Poldark review
Arts and Entertainment
Eddie Redmayne is reportedly favourite to play Newt Scamander in Fantastic Beasts and Where to Find Them

Arts and Entertainment
Tom Hardy stars in dystopian action thriller Mad Max: Fury Road

Arts and Entertainment
Josh, 22, made his first million from the game MinoMonsters

Grace Dent

Channel 4 show proves there's no app for happiness
Disgraced Top Gear presenter Jeremy Clarkson
Arts and Entertainment
Game face: Zoë Kravitz, Bruce Greenwood and Ethan Hawke in ‘Good Kill’

film review

Arts and Entertainment
Living like there’s no tomorrow: Jon Hamm as Don Draper in the final season of ‘Mad Men’

TV review

  • Get to the point
Latest stories from i100
Have you tried new the Independent Digital Edition apps?

ES Rentals

    Independent Dating

    By clicking 'Search' you
    are agreeing to our
    Terms of Use.

    NHS struggling to monitor the safety and efficacy of its services outsourced to private providers

    Who's monitoring the outsourced NHS services?

    A report finds that private firms are not being properly assessed for their quality of care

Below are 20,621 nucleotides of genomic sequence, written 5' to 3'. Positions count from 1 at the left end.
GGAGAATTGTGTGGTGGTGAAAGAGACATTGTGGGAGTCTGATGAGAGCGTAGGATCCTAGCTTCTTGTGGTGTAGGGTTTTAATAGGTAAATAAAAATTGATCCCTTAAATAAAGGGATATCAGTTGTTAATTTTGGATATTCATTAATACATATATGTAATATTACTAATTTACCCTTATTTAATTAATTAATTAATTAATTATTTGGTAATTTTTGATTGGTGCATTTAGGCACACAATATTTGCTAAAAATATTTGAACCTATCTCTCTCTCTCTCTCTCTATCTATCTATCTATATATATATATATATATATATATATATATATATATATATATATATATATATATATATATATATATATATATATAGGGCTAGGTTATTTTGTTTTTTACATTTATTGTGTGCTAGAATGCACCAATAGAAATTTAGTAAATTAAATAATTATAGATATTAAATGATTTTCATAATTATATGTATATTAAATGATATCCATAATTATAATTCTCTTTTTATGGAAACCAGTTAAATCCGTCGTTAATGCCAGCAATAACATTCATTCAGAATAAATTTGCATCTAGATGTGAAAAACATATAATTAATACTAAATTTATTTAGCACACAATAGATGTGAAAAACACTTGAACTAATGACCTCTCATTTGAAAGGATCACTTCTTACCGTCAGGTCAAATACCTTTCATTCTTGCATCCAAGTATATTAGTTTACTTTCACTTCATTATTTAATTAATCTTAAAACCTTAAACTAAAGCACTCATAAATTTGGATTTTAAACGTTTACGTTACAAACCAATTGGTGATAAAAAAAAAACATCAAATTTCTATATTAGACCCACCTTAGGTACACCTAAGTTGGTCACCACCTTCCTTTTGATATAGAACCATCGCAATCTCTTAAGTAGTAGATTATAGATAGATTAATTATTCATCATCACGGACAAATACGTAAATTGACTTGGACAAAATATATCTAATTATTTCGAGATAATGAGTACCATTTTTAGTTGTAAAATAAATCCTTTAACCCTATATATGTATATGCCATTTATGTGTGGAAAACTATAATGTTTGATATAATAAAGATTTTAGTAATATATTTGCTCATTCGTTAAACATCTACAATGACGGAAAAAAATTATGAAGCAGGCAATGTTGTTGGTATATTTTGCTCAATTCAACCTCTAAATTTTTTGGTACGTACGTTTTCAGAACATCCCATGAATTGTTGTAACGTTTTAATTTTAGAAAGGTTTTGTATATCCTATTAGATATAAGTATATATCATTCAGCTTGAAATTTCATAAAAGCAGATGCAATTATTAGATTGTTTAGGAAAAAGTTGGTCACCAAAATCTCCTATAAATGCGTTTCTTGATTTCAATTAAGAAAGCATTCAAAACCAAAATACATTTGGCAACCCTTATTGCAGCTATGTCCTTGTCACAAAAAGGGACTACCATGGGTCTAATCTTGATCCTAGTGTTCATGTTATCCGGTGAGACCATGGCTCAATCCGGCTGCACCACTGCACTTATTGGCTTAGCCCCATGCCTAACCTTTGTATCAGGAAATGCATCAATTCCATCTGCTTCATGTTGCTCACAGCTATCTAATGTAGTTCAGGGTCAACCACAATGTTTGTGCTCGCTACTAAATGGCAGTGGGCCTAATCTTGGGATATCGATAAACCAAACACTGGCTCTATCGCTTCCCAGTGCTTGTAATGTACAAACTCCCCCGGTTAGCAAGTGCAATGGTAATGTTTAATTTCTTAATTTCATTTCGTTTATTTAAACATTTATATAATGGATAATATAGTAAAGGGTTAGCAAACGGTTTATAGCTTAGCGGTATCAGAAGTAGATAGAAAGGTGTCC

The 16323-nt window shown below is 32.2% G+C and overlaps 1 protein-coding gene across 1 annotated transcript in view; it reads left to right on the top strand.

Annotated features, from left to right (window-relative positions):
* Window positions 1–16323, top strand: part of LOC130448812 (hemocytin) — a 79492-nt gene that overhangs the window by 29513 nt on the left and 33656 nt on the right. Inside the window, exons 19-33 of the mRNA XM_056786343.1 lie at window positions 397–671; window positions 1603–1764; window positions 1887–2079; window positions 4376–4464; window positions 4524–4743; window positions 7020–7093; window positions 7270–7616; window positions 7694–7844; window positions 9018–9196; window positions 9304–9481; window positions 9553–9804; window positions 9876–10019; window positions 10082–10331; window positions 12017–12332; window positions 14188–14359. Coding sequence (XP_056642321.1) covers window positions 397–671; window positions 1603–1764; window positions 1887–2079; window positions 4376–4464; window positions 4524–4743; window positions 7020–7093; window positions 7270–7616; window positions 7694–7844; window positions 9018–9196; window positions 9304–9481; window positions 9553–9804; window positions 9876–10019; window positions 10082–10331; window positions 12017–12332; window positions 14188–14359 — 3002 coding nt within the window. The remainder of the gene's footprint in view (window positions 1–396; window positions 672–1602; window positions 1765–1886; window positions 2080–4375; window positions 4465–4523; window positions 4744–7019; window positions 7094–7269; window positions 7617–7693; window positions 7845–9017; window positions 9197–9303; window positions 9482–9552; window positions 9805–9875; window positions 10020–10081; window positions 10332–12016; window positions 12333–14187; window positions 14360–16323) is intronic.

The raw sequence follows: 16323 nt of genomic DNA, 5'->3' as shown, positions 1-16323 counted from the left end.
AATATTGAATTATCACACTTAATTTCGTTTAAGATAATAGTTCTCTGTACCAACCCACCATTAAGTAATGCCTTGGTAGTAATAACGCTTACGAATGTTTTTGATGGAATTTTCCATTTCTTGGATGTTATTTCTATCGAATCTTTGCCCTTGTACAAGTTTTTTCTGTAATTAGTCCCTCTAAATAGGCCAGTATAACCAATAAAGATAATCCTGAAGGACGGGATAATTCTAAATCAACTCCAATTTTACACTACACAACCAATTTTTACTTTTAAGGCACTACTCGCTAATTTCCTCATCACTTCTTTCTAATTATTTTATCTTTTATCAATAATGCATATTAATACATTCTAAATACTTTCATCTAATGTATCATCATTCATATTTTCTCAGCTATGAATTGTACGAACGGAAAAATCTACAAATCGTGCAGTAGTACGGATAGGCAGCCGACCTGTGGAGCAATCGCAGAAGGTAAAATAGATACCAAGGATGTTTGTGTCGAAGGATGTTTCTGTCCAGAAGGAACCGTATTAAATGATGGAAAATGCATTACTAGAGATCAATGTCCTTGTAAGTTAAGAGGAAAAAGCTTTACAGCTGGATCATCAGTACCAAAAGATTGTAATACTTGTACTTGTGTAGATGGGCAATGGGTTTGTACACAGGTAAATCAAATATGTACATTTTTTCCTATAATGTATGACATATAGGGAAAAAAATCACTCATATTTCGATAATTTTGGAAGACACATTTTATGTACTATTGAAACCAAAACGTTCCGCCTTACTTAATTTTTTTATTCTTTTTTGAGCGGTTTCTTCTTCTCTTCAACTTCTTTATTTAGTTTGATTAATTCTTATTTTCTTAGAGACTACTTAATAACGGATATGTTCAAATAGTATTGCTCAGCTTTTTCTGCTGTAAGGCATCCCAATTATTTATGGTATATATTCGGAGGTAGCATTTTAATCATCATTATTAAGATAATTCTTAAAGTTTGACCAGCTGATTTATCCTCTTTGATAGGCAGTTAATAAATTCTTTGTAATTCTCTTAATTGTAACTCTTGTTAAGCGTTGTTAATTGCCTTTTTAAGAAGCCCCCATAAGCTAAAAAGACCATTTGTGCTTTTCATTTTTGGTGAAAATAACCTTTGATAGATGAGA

Zac Goldsmith: 'I'll trigger a by-election over Heathrow'

    Zac Goldsmith: 'I'll trigger a by-election over Heathrow'

    The Tory MP said he did not want to stand again unless his party's manifesto ruled out a third runway. But he's doing so. Watch this space
    How do Greek voters feel about Syriza's backtracking on its anti-austerity pledge?

    How do Greeks feel about Syriza?

    Five voters from different backgrounds tell us what they expect from Syriza's charismatic leader Alexis Tsipras
    From Iraq to Libya and Syria: The wars that come back to haunt us

    The wars that come back to haunt us

    David Cameron should not escape blame for his role in conflicts that are still raging, argues Patrick Cockburn
    Sam Baker and Lauren Laverne: Too busy to surf? Head to The Pool

    Too busy to surf? Head to The Pool

    A new website is trying to declutter the internet to help busy women. Holly Williams meets the founders
    Heston Blumenthal to cook up a spice odyssey for British astronaut manning the International Space Station

    UK's Major Tum to blast off on a spice odyssey

    Nothing but the best for British astronaut as chef Heston Blumenthal cooks up his rations